April 3 (Bloomberg) -- Vivendi SA, the French conglomerate in talks to sell its SFR phone business to billionaire Patrick Drahi’s Altice SA, said it blocked an attempt by a shareholder activist group to access sales documents.
Colette Neuville, who heads a group defending minority shareholder rights, requested that a bailiff enter Vivendi’s offices, the Paris-based company said in a statement yesterday. Neuville, calling the SFR sale process “opaque,” said the bailiff was meant to keep the documents for potential legal proceedings and her group will consider further action,
Vivendi, which also owns Universal Music Group and Canal+, last month picked Altice over a competing bid from construction and telecommunications group Bouygues SA for talks to sell SFR, France’s second-largest phone company.
Vivendi said it will fight Neuville’s attempt to obtain the documents: “Vivendi’s lawyers have decided to oppose this intrusion and will apply to a judge for a summary judgment.”
Neuville said Vivendi had rejected her March 20 request that it publish details of both offers and explain why it started exclusive talks with Drahi. Her demand that shareholders vote on the SFR sale at a meeting was also turned down, according to her statement.
ADAM, or the Association de Defense des Actionaires Minoritaires, represents 1.5 percent to 2 percent of Vivendi shareholders, according to Neuville.
Vivendi board members “shouldn’t make a hasty decision on the sale of the group’s main asset,” Neuville said in a phone interview. “They should at least get an independent adviser. There’s very little transparency, so one wonders whether there’s something to hide.”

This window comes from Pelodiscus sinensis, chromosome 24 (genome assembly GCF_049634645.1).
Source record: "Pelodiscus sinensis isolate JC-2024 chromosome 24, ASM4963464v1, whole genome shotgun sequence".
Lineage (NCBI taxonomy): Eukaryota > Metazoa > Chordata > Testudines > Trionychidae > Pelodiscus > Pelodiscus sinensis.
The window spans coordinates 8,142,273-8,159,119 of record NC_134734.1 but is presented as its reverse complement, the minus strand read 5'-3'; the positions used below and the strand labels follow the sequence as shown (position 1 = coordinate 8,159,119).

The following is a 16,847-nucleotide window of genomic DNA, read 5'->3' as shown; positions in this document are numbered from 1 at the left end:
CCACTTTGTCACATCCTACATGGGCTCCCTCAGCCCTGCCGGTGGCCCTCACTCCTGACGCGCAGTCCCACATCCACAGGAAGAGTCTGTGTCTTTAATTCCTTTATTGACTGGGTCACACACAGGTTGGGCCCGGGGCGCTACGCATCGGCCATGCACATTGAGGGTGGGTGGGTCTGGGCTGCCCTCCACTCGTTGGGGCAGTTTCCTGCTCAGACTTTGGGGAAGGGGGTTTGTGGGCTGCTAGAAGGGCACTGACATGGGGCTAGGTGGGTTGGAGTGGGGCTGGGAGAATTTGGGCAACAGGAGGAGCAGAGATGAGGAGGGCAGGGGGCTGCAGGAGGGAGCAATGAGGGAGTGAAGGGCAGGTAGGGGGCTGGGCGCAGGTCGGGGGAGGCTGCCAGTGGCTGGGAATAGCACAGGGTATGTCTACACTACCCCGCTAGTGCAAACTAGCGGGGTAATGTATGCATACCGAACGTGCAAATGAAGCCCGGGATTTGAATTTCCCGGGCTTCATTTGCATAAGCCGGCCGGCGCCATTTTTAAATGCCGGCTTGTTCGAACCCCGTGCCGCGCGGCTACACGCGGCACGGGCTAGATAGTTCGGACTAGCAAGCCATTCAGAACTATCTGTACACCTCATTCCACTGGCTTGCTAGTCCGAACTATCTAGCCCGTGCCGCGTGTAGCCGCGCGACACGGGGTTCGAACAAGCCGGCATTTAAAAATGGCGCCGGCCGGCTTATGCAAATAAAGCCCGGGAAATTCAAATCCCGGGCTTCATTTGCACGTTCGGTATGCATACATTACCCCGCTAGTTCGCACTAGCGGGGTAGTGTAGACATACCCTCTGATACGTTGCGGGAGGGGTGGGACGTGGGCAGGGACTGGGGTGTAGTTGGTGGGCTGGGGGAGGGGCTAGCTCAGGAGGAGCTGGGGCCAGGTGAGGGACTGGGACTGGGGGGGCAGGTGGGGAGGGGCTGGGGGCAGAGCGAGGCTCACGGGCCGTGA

Shareholders may prefer the initial spinoff plan Vivendi proposed for SFR, she said.
Altice offered 11.75 billion euros ($16.2 billion) in cash plus 32 percent of the entity created by combining its Numericable Group with SFR.
Bouygues said yesterday its March 12 bid, comprising 11.3 billion euros in cash and a 43 percent stake in the entity created from a merger of SFR with Bouygues Telecom, as well as a subsequently revised proposal giving Vivendi 13.15 billion euros in cash and a 21.5 percent stake in the new company, are both valid through April 25.
A three-week exclusivity period for Vivendi and Altice to reach an agreement expires on April 4.
Vivendi rose 0.3 percent to 20.24 euros at 9:10 a.m. in Paris, Numericable fell 0.2 percent, while Bouygues dropped 0.7 percent. Altice was little changed in Amsterdam.
The French market regulator said on March 28 that it had asked Vivendi, Bouygues and Altice to provide more information, and the companies may face sanctions if they don’t abide by stock market rules on disclosure.
To contact the reporter on this story: Francois de Beaupuy in Paris at firstname.lastname@example.org